According to a poll of FastExpert agents, 5.4% is the average commission rate across the state of Arkansas. However, this number is slightly below the national average of 5.5%.
When working with a real estate agent, it’s important to ask about their commission rate upfront. This way, you will know what to expect in terms of fees and won’t be surprised later on.
But, while 5.4% may be the average commission rate in Arkansas, your agent may charge a higher or lower rate depending on the situation.
Why Do Agents Charge a Higher or Lower Commission?
There are a number of factors that can impact an agent’s commission rate.
For instance, if you are selling an extravagant home, your agent may charge a higher commission rate than if you were selling a more modest home. This is because extravagant homes tend to take longer to sell and require more work on the part of the agent.
Another factor that can affect an agent’s commission rate is the amount of competition in your area. If there are a lot of other agents competing for business, your agent may be more likely to lower their commission rate in order to win your business.
Finally, the more experience, sales, and networking a Realtor has access to can affect the rate, as well. Realtors are held to a higher standard than real estate salespersons by being a member of the National Association of Realtors. So, be sure to discern whether you want to work with a Realtor, a broker, or a real estate agent.
Can I Save Money on Realtor Commissions?
Yes, in some cases you may be able to negotiate a lower commission rate with your agent. However, it’s important to keep in mind that agents typically only receive a commission if they are able to successfully sell your home.
So, if you are planning on selling your home yourself, you probably won’t have to pay a commission at all.
There are some services that offer commissions as low as 1% for the listing agent. These services are typically used by people who are willing to do most of the work themselves and just need help with the marketing and paperwork.
Of course, you will still need to pay a buyer’s agent commission if you end up using one. And, if you need more than just marketing assistance, you may end up paying more than 1% anyway.
In the end, it’s important to remember that agents are paid for their time, expertise, and ability to get your home sold. So, while you may be able to save some money by negotiating a lower commission rate, you may also want to consider the value of your agent’s services.
What’s Included in an Agent’s Commission?
Typically, an agent’s commission will cover a number of different services, including:
- Listing your home on the MLS
- Advertising your home
- Hosting open houses
- Negotiating with buyers
- Handling paperwork
Some agents in Arkansas may also charge a flat fee rather than a commission. This means that you will pay a set amount of money, regardless of the final sales price of your home.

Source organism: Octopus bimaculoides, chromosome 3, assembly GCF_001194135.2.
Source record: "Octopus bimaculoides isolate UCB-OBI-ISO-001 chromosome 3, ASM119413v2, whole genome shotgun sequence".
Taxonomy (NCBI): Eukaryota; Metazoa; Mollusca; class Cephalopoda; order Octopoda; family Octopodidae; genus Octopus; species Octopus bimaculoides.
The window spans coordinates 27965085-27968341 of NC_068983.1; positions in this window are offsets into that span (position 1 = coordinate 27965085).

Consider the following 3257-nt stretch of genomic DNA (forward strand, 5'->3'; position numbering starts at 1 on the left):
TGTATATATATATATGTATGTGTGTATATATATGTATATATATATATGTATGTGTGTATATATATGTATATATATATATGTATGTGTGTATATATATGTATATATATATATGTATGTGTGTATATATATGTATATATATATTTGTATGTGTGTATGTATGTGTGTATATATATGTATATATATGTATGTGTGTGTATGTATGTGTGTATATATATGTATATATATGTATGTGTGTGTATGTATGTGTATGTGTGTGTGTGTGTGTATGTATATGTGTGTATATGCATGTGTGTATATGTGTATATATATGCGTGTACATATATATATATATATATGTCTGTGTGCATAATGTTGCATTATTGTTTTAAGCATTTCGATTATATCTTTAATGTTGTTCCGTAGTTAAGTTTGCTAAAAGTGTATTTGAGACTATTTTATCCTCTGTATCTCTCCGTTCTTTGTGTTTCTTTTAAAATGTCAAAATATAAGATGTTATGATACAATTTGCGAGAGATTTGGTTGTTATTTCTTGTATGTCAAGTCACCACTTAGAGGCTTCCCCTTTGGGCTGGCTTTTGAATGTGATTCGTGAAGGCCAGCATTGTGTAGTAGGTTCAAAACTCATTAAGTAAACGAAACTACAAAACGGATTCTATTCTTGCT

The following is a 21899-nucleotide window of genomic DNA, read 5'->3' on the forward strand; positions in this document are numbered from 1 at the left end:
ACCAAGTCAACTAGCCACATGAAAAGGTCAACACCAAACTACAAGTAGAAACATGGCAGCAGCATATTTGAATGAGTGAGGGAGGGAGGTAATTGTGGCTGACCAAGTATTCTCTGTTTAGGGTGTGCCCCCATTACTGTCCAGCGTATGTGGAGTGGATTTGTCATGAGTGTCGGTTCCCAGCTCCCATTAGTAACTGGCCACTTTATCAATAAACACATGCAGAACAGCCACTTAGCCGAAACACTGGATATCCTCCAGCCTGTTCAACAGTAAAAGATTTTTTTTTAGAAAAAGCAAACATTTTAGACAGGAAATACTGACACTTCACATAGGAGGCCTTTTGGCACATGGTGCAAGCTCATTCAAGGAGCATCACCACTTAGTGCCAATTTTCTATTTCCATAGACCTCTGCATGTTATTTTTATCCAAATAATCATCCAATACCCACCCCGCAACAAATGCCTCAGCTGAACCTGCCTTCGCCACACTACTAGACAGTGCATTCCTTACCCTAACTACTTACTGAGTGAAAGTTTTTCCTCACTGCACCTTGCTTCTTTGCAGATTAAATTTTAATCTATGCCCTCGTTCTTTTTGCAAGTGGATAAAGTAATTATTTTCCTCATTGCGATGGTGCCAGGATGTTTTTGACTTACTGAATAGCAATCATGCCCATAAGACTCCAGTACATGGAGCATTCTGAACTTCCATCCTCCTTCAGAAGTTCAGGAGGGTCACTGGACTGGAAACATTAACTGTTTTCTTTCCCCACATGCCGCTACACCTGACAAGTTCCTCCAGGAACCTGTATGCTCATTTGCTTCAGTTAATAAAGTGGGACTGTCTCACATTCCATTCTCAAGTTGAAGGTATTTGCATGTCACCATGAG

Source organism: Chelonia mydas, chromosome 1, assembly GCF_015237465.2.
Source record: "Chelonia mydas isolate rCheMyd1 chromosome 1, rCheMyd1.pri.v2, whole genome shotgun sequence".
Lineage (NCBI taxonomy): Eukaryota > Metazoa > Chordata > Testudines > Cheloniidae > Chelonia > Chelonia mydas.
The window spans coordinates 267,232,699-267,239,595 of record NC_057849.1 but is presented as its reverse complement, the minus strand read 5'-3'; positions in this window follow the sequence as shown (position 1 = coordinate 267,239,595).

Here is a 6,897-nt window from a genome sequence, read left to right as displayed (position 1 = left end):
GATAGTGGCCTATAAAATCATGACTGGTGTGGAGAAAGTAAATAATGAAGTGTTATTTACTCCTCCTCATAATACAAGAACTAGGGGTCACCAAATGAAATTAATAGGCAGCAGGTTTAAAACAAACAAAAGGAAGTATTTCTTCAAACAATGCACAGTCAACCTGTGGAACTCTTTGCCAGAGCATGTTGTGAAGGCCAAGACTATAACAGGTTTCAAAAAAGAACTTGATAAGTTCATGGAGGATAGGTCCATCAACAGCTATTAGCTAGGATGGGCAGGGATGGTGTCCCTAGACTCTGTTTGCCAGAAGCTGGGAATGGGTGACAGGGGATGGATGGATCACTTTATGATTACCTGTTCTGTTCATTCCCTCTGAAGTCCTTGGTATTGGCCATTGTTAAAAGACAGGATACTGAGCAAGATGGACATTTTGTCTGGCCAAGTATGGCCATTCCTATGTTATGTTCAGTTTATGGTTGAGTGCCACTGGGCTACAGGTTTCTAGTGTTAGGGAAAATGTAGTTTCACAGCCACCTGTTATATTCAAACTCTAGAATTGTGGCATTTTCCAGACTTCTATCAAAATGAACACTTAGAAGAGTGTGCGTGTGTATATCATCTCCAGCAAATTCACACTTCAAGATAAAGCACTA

Flat fee services typically don’t include as many services as a traditional commission, so you may have to do more of the work yourself. And, in some cases, you may still be responsible for paying a buyer’s agent commission even if you use a flat fee service.
The bottom line is that it’s important to understand what you are paying for when you work with a real estate agent. Be sure to ask about their commission rate and what services are included before signing any paperwork. This way, you can be sure that you are getting the services you need at a price you can afford.
Arkansas Real Estate Agent Representation Laws
In Arkansas, real estate agents are required to represent their client’s best interests at all times. These include, but are not limited to, the following conduct expectations:
- A seller’s agent can nominally assist an unrepresented buyer, but they must maintain the seller’s best interest as their primary loyalty. The same goes for buyer’s agents who assist an unrepresented seller.
- If an unrepresented buyer discloses information to the seller’s agent that can put the seller at a disadvantage, the agent must disclose this to the seller. Again, this expectation goes both ways for a buyer’s agent who assists an unrepresented seller.
- If an agent is representing both the buyer and seller, this is known as a dual agency and both parties must give written consent before this type of representation can occur. Additionally, dual agents must not share confidential information obtained from either side of the transaction with the other side.
If you’re considering selling your home, contact a FastExpert agent in Arkansas today. We can help you find the right real estate agent for your needs and get your home sold quickly and for the best possible price.
With FastExpert, you can be sure that you are getting the best possible service at a fair price. We only work with experienced, reputable agents who are committed to getting your home sold.